Day 7 in Taipei: Saying goodbye for the 2nd time

(May 20, 2017) I was here in April, and returned in May. How I wish can visit Taipei every month! Taiwan’s capital never fails to make me happy.

Of course I gotta go back to reality. All travelers must, I suppose.

But hey, I still have like a couple of hours before I go to Taoyuan Airport. So again, I walked around the area of the hotel to take pics.

The Ximending shopping area looks almost deserted on a Saturday morning:

Ximen Station, the Taipei MRT station closest to the hotel:

I’m still here, but I’m already looking forward to seeing you again, Taipei!

Day 6 in Taipei: Basketball on yet another rainy day

Fortunately I had no significant activity planned for today similar to climbing a mountain and going to Taiwan’s northern coast, which I did on Wednesday and Thursday, respectively. It’s raining again.

I just played basketball and explored places near the hotel.

The guy I played basketball with at Adidas 101 court:

I usually use the part of the court seen on the left side of the pic below:

The Presidential Office Building at night. It’s walking distance from the hotel. Walking distance for me, at least:

Day 5 in Taipei: Fell in line for the ‘Queen’s Head’ and Shilin Night Market street food

Around lunchtime, a Taiwanese guy in the Adidas 101 basketball court asked me to play a one-on-one game with him. Immediately I realized that the rules were a bit different from the one I’m used to: the player who makes a shot keeps possession of the ball until he misses. In the rules I’m more familiar with, if a player makes a shot, his opponent gets possession next. I won, 6-2. 

Right after that game, I proceeded to the Taipei Main Station to catch the Bus 1815 at M2 that will take me to Yehliu Geopark located on the outskirts of Taipei. It is home to the so-called “Queen’s Head,” a natural rock formation. The entrance fee was 80 NT Dollars for an adult.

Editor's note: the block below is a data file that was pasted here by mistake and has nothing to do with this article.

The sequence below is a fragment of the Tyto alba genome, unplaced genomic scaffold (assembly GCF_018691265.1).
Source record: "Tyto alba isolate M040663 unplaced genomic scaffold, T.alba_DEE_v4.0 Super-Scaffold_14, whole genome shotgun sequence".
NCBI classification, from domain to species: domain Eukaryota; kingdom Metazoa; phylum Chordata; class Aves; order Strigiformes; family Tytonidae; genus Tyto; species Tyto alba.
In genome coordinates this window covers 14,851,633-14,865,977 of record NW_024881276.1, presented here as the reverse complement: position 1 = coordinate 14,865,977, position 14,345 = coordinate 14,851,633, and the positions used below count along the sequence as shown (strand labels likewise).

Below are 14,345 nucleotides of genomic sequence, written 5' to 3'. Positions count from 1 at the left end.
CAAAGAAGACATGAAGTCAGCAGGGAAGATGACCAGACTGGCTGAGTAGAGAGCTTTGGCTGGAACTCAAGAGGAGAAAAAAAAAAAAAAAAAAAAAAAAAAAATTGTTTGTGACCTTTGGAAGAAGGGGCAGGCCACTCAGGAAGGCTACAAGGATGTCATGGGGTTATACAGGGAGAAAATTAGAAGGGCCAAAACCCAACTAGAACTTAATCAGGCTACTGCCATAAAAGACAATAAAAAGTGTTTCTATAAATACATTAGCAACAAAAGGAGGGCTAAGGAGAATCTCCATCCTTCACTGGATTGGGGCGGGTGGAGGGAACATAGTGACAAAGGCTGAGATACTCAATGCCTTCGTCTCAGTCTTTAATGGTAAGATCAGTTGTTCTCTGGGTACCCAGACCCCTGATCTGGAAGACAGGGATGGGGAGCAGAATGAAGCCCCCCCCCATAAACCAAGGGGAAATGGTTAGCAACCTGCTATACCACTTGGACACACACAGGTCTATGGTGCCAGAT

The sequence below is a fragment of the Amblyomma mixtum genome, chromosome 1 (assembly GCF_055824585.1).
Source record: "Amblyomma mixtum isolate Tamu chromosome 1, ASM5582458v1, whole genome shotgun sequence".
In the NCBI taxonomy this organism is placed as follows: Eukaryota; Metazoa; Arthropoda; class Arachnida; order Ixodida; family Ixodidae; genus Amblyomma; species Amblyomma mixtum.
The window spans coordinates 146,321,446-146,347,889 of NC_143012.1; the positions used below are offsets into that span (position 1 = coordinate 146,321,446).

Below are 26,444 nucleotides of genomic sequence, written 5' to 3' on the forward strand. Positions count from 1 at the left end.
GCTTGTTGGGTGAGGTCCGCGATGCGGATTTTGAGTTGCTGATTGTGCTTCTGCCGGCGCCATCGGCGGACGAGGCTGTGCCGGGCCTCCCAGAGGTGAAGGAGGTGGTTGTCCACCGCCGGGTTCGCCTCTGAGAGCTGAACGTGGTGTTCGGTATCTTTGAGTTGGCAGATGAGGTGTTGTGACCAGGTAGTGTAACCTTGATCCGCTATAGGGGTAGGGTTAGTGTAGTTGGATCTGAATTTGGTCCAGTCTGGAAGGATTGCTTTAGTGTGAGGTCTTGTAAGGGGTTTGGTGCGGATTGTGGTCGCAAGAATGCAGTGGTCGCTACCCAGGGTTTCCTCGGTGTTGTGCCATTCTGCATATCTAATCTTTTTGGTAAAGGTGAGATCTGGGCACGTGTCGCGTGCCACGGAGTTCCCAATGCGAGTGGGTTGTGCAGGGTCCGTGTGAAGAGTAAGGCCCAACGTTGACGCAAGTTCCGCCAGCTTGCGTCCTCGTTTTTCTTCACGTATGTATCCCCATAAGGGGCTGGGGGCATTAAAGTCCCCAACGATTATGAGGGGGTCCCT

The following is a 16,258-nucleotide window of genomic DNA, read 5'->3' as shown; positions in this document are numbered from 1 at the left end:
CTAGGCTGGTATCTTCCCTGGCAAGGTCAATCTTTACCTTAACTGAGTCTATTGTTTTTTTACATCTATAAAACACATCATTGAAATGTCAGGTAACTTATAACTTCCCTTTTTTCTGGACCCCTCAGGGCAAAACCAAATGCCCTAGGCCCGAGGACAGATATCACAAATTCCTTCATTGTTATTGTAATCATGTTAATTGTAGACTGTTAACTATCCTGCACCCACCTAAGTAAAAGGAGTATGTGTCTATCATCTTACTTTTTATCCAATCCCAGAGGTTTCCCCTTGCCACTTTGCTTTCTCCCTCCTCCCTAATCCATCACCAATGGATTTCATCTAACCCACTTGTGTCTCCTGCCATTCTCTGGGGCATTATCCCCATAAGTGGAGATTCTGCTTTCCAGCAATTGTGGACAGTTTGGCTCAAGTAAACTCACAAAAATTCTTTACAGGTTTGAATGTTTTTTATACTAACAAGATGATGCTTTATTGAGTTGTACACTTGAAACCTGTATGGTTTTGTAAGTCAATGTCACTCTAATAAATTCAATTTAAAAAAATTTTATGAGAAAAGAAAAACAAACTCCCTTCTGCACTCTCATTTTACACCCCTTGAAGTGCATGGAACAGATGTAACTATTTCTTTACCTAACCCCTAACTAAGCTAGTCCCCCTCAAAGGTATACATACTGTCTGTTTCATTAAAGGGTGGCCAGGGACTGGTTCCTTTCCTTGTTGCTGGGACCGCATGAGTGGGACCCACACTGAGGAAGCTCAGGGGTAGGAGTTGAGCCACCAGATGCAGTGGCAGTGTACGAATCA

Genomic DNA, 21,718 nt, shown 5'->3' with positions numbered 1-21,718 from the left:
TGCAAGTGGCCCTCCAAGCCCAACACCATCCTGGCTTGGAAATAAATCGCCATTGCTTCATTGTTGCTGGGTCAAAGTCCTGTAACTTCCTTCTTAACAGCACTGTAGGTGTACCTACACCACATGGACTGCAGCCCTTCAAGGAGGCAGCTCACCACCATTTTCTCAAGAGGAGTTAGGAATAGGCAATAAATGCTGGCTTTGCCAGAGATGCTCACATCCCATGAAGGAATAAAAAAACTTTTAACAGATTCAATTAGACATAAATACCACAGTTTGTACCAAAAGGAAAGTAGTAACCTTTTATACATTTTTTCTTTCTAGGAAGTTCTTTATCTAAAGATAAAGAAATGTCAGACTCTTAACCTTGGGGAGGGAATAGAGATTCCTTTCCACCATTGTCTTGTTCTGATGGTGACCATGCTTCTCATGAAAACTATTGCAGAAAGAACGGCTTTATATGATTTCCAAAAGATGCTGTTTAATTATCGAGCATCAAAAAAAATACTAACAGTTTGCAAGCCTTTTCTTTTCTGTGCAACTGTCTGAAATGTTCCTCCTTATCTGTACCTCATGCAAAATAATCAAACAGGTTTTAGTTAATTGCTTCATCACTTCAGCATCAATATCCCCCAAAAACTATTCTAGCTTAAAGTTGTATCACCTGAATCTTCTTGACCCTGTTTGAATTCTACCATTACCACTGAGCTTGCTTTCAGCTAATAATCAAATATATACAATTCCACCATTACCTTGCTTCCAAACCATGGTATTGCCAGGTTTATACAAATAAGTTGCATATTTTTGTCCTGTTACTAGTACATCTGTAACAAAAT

There was a line for the Queen’s Head. There’s a precise spot where it looks like it resembles the head of a woman wearing a crown. That precise spot was what people were falling in line for.

In other spots, the Queen’s Head doesn’t look like a human head. In the pic below, the Queen’s Head is at the upper left corner:

Other views at the geopark:

A replica of the Queen’s Head:

From and to Taipei Main Station, the bus ride took a total of around three hours. The one-way fare was 96 NT Dollars. I stayed at the geopark for about an hour.

Next: shopping and dining at Shilin Night Market. I bought a denim jacket for my mom and a pair of pants for myself.

There are so many food choices at the night market. I picked the food stall that had the longest line of customers because I wanted to know what the fuzz was about. And of course, for the experience.

The line for the “blockbuster” street food stall, which is located in front of Cixian Temple:

I think the food is popular because it’s a complete meal in easy-to-eat packaging: pork placed on top of rice. I bought the lemon and honey flavors, which cost 50 NT Dollars each.

I got them after an hour of waiting in line.

Day 4 in Taipei: (Literally) climbed a mountain for the best view of the skyline

Practicing basketball from 10:30 AM until 4 PM ain’t exactly the best activity before climbing a mountain. Your legs would kill you.

I climbed Elephant Mountain because guide books say it offers the best view of the Taipei skyline. They also say that the best time to climb the mountain is late afternoon. You can see the skyline when the Sun’s still up, and only a few hours after, you can see it at nighttime.

Part of the hiking trail:

The Taipei skyline:

Against the light. It’s hard to take a selfie:

Me while waiting for the sunset:

The Sun saying goodbye for now:

The Taipei skyline at night:

My left hand holding a phone for its flashlight, with the other hand holding the selfie stick. I look like an idiot:

Day 3 in Taipei: Free umbrella reminded me of Glenn Close

“Is it made in Taiwan?”

That was the question asked by Alex Forrest, played by Glenn Close, when she saw Dan Gallagher, played by Michael Douglas, struggling to open an umbrella in one of the first scenes of the movie Fatal Attraction.